MyPyramid for Preschoolers

October 28, 2008

The current childhood obesity epidemic is an ongoing concern for parents and retailers alike.

The current childhood obesity epidemic is an ongoing concern for parents and retailers alike. In the U.S., 17% percent of adolescents age 12 to 19 are overweight, as are 19% of children age 6 to 11. The number of overweight or obese jumps to an alarming 66.3% for those age 20 years and over.

Children that are overweight or obese are more likely to become overweight or obese adults. That’s why the USDA Center for Nutrition Policy and Promotion is launching MyPyramid for Preschoolers, a program designed to foster healthy behaviors in young children.

Dr. Trish Britten, lead nutritionist for the preschooler program, says that tailoring USDA nutrition guidelines to meet the needs of young children is a natural evolution of MyPyramid. By speaking to this specific audience, the program has the ability to address concerns that are unique to preschool parents.

“Communicating nutritional concepts at an early age is crucial,” says Britten. “This program supplies us with the ability to reach young people while their eating habits and behaviors are still forming.”

At the heart of the preschool section is a customized eating plan that can be modified for a child’s age, gender and physical activity level. Kids can assist their parents in printing out a personalized chart with their individual plan while learning about meals and snack patterns. They can also print out a customized chart to track growth in terms of Body Mass Index and Height-For-Age.

Other useful features of the preschool edition include a bevy of information on food safety, both general and specific to young children, a section on the development of healthy eating habits, with topics ranging from how to help children know when they’ve had enough to eat to the importance of offering a variety of foods, and a physical activity section with lists of age-appropriate activities. All sections stress the need for parents to serve as role models.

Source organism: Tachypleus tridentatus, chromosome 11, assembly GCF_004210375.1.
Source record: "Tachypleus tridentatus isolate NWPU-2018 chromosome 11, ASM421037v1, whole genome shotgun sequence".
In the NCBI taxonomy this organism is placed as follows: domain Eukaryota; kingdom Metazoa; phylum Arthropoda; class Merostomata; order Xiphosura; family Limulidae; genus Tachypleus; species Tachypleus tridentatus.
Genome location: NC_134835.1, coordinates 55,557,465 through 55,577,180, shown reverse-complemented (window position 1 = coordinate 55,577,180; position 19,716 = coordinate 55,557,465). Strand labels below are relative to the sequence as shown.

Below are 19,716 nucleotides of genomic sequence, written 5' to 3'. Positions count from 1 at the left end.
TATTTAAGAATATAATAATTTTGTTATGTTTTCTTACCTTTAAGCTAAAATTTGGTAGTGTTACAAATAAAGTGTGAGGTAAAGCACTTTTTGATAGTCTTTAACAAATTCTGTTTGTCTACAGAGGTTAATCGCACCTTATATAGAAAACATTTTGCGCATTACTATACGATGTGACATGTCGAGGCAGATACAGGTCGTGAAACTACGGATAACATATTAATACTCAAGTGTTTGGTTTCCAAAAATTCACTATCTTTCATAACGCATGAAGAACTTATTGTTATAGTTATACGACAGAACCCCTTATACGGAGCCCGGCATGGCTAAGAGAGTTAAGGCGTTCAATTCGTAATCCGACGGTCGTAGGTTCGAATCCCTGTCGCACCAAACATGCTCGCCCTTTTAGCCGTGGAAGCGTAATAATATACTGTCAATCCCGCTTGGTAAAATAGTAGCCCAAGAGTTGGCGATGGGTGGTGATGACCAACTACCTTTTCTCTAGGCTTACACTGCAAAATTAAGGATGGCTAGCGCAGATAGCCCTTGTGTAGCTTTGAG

“Parents are the most important influence in their preschooler’s life,” says Britten. “But retailers can help parents learn to be better role models by giving them the tools they need to send clear, consistent messages about health and nutrition.”

Retail involvement with MyPyramid has skyrocketed since the introduction of the USDA Corporate Challenge this summer. The program, which works with the food industry to aid consumers in making healthier decisions, is another fantastic way to connect with preschool parents and make a difference.

“By partnering with MyPyramid, the most trusted source of nutritional info in the U.S., companies can really make an impact,” says Dr. Brian Wansink, Executive Director for the USDA Center for Nutrition Policy and Promotion.

USDA dietary guidelines were first published in 1980, and are revised every five years with the goal of providing science-based advice to help promote health and lessen the risk of chronic diseases through nutrition and exercise. The sixth edition of MyPyramid launched in 2005, placing a stronger emphasis on reducing calorie consumption and increasing physical activity. The next edition will be released in 2010.

There have been over 4 billion hits to the website since its launch in 2005, with about 750,000 page views to the MyPyramid Planner each day, and about 250,000 daily page views to the MyPyramid Tracker. More than half of site users say that the information on has prompted them to take some action related to their health. Britten hopes this same enthusiasm will translate from retailers to preschool parents and their children.

“I want every preschool parent in America to go to this site, find the information they need to address their issue or problem, be comforted in knowing that they are not alone, and be able to do something about it,” she says.

To explore the Preschool MyPyramid section or sign up for the USDA Corporate Challenge, go to

*Since this article was written, the MyPyramid website has changed to